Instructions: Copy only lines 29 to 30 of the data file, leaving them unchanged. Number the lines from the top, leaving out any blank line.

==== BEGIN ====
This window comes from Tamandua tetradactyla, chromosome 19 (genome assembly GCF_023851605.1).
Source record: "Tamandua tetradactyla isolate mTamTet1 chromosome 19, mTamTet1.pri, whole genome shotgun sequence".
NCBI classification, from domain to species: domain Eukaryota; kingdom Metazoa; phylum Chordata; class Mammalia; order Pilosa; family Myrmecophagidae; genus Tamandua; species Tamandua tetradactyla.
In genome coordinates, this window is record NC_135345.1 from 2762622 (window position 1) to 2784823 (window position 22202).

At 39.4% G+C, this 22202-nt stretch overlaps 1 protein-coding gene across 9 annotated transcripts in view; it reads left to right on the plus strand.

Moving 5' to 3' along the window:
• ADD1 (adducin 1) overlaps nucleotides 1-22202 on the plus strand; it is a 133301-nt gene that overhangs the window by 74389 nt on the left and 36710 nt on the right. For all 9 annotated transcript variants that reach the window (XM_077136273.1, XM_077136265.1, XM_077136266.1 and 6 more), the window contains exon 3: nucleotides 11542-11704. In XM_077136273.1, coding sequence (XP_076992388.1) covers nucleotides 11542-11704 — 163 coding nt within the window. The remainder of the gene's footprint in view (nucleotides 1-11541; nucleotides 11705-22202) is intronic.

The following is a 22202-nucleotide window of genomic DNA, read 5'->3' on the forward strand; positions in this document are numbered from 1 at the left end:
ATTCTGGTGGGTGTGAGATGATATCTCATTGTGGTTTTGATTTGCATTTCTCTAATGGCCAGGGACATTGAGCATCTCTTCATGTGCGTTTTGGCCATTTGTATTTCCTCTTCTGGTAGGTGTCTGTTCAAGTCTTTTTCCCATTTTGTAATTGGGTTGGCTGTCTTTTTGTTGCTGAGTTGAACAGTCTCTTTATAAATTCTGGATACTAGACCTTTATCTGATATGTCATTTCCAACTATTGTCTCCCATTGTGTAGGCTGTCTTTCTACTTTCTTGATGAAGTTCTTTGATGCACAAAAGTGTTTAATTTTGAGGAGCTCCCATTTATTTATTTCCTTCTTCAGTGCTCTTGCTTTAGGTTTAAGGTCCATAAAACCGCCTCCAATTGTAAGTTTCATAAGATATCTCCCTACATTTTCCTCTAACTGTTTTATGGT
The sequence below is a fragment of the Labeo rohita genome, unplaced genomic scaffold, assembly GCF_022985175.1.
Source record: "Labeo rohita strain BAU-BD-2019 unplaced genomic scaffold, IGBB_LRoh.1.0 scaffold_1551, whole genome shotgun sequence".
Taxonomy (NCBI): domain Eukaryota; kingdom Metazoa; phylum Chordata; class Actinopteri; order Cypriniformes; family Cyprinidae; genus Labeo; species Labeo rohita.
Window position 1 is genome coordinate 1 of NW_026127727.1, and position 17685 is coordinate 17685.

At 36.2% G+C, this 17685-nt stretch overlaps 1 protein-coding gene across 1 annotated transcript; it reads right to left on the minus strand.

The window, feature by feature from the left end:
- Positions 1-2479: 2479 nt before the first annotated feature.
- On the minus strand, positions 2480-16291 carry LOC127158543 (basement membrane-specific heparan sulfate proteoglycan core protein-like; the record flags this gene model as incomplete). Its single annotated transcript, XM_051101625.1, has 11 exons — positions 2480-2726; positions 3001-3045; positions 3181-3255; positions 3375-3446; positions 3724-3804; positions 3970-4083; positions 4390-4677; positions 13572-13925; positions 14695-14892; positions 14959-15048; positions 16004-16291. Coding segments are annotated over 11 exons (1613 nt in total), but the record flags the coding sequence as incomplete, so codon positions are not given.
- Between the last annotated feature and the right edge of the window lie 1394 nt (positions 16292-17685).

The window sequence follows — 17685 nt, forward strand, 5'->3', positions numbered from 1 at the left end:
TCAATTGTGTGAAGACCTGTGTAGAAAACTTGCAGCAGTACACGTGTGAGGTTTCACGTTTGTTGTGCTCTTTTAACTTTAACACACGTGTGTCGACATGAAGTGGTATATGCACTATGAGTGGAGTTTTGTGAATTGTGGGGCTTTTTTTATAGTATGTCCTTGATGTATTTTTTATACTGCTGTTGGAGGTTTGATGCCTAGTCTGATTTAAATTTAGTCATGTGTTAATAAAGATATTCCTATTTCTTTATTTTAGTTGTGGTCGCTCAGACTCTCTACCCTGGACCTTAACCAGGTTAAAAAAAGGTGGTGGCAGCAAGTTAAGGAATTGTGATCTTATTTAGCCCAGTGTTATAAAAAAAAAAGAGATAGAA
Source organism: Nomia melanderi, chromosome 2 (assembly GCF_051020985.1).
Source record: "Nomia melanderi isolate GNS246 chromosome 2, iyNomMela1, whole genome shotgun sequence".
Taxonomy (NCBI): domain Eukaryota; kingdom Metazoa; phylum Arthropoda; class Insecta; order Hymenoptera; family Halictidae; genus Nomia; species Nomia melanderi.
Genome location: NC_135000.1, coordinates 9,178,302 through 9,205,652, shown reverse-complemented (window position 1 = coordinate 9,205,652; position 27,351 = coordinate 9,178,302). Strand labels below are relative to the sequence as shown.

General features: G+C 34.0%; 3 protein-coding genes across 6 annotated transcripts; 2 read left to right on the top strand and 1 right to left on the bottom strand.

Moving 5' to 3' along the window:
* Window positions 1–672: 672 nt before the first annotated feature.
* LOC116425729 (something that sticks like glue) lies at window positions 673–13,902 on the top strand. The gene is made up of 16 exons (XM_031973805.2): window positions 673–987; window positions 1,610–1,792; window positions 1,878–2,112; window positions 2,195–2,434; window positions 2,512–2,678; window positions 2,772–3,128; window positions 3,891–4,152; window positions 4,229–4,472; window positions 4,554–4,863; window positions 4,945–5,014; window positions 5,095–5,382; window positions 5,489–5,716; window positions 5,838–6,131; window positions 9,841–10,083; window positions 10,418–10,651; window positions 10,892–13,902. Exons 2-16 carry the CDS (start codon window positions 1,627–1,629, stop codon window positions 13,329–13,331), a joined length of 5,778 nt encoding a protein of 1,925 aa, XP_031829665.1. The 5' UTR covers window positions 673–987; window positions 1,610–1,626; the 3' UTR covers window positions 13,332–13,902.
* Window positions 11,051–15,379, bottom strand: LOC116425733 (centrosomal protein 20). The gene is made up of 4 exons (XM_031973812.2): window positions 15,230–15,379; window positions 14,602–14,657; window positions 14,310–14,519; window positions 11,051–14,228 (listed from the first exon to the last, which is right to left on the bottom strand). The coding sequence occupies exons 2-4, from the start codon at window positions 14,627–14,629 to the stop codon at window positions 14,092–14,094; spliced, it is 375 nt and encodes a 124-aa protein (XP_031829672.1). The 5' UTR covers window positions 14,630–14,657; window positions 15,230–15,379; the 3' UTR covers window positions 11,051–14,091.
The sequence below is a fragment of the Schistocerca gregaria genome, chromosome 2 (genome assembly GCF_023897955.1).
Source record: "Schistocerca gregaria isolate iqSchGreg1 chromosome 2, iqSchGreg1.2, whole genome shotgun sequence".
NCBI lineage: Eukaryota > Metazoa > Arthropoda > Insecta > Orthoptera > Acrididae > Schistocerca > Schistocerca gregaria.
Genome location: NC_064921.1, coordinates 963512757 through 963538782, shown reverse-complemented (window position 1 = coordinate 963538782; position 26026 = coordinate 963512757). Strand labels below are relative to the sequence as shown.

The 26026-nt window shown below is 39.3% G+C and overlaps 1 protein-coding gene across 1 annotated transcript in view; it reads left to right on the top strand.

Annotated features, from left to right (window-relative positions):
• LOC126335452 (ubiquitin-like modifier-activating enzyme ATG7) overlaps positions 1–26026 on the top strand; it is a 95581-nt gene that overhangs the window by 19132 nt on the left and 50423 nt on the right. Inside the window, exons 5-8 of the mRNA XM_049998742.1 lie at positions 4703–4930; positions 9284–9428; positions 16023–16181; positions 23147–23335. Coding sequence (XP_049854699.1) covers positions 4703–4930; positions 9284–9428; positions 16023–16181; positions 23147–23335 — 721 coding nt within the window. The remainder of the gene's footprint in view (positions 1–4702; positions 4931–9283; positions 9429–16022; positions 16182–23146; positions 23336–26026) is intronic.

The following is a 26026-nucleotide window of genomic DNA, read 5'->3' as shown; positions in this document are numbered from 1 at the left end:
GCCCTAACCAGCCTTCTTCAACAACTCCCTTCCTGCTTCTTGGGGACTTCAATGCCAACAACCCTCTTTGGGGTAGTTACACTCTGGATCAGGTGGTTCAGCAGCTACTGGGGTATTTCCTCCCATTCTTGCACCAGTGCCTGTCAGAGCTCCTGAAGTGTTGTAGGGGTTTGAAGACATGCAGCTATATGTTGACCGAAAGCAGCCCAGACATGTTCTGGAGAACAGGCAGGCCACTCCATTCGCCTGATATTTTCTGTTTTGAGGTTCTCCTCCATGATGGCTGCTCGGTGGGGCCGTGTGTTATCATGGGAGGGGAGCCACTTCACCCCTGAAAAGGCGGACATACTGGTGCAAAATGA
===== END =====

* Window positions 11,051–15,379, bottom strand: LOC116425733 (centrosomal protein 20). The gene is made up of 4 exons (XM_031973812.2): window positions 15,230–15,379; window positions 14,602–14,657; window positions 14,310–14,519; window positions 11,051–14,228 (listed from the first exon to the last, which is right to left on the bottom strand). The coding sequence occupies exons 2-4, from the start codon at window positions 14,627–14,629 to the stop codon at window positions 14,092–14,094; spliced, it is 375 nt and encodes a 124-aa protein (XP_031829672.1). The 5' UTR covers window positions 14,630–14,657; window positions 15,230–15,379; the 3' UTR covers window positions 11,051–14,091.
The sequence below is a fragment of the Schistocerca gregaria genome, chromosome 2 (genome assembly GCF_023897955.1).